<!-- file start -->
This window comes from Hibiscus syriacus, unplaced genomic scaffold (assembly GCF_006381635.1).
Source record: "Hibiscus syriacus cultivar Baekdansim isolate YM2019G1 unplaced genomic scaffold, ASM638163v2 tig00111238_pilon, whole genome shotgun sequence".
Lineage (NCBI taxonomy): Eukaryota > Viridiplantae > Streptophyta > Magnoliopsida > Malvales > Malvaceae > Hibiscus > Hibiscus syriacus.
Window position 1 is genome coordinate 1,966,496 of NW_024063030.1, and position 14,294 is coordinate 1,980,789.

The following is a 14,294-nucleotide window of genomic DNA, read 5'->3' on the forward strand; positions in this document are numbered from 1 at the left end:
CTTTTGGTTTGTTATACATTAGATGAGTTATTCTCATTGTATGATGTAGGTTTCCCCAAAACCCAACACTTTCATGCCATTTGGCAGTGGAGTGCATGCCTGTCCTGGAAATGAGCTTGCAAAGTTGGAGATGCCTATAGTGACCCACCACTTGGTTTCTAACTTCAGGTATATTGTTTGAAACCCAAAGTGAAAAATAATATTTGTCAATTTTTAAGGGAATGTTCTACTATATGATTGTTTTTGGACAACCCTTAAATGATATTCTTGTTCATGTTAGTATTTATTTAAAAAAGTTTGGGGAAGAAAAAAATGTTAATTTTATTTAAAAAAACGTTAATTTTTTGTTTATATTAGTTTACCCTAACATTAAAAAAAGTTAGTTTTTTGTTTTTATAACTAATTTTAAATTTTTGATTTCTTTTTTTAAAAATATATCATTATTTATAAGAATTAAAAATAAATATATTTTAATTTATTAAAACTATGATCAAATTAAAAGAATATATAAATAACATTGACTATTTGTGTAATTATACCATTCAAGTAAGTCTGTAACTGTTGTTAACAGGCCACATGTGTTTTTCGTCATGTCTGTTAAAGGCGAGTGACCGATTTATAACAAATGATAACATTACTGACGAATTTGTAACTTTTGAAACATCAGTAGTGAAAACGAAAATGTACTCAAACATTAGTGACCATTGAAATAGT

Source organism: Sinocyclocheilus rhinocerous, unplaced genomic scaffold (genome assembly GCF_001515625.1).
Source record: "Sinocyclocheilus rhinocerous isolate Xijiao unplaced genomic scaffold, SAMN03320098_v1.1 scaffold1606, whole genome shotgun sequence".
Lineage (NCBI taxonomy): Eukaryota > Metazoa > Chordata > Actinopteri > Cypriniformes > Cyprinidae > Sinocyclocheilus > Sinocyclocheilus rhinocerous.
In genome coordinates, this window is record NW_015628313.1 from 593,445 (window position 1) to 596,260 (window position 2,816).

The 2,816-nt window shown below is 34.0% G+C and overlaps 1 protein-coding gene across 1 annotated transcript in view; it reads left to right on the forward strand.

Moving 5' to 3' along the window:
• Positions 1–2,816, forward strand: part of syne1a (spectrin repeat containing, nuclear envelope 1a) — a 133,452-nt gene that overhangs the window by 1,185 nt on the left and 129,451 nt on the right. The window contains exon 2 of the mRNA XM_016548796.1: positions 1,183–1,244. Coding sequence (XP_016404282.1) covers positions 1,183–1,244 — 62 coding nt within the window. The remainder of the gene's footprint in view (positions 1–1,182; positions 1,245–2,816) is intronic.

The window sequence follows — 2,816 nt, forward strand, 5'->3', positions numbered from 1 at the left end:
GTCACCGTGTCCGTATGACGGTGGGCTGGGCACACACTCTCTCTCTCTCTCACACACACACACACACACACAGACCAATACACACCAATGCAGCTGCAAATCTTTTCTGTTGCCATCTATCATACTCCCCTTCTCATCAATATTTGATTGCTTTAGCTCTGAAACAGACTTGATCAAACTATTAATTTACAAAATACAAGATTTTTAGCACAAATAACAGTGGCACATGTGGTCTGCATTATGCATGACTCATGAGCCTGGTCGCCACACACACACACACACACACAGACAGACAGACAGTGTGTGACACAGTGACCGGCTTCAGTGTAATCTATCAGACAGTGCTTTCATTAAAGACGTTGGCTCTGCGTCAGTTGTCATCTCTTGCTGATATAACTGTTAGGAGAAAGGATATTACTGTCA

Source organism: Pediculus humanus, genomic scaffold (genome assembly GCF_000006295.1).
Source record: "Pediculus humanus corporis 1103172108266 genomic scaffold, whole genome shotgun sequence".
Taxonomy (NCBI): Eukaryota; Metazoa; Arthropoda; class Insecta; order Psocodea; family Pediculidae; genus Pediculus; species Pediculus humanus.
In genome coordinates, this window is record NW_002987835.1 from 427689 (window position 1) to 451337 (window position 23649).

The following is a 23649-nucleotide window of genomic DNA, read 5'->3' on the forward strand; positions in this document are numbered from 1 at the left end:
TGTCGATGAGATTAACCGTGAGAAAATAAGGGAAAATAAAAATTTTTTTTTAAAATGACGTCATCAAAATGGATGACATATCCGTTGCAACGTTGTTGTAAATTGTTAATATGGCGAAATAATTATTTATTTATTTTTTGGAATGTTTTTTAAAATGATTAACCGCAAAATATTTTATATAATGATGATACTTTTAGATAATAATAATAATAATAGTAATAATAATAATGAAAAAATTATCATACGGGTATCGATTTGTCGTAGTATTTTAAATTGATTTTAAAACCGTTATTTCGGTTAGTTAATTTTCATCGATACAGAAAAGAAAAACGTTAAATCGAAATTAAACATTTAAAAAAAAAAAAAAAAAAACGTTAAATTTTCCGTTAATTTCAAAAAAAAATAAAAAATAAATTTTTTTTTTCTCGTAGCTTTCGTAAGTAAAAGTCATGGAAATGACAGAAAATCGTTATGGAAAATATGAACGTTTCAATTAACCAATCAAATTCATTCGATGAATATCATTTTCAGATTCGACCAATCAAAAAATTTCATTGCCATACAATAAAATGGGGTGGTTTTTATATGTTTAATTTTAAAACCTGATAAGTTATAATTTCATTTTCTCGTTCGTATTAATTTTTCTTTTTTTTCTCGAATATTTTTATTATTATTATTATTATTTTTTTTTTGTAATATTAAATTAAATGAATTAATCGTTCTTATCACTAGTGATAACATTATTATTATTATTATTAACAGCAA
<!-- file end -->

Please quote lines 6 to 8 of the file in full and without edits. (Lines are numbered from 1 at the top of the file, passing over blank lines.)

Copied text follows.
CTTTTGGTTTGTTATACATTAGATGAGTTATTCTCATTGTATGATGTAGGTTTCCCCAAAACCCAACACTTTCATGCCATTTGGCAGTGGAGTGCATGCCTGTCCTGGAAATGAGCTTGCAAAGTTGGAGATGCCTATAGTGACCCACCACTTGGTTTCTAACTTCAGGTATATTGTTTGAAACCCAAAGTGAAAAATAATATTTGTCAATTTTTAAGGGAATGTTCTACTATATGATTGTTTTTGGACAACCCTTAAATGATATTCTTGTTCATGTTAGTATTTATTTAAAAAAGTTTGGGGAAGAAAAAAATGTTAATTTTATTTAAAAAAACGTTAATTTTTTGTTTATATTAGTTTACCCTAACATTAAAAAAAGTTAGTTTTTTGTTTTTATAACTAATTTTAAATTTTTGATTTCTTTTTTTAAAAATATATCATTATTTATAAGAATTAAAAATAAATATATTTTAATTTATTAAAACTATGATCAAATTAAAAGAATATATAAATAACATTGACTATTTGTGTAATTATACCATTCAAGTAAGTCTGTAACTGTTGTTAACAGGCCACATGTGTTTTTCGTCATGTCTGTTAAAGGCGAGTGACCGATTTATAACAAATGATAACATTACTGACGAATTTGTAACTTTTGAAACATCAGTAGTGAAAACGAAAATGTACTCAAACATTAGTGACCATTGAAATAGT

Source organism: Sinocyclocheilus rhinocerous, unplaced genomic scaffold (genome assembly GCF_001515625.1).
Source record: "Sinocyclocheilus rhinocerous isolate Xijiao unplaced genomic scaffold, SAMN03320098_v1.1 scaffold1606, whole genome shotgun sequence".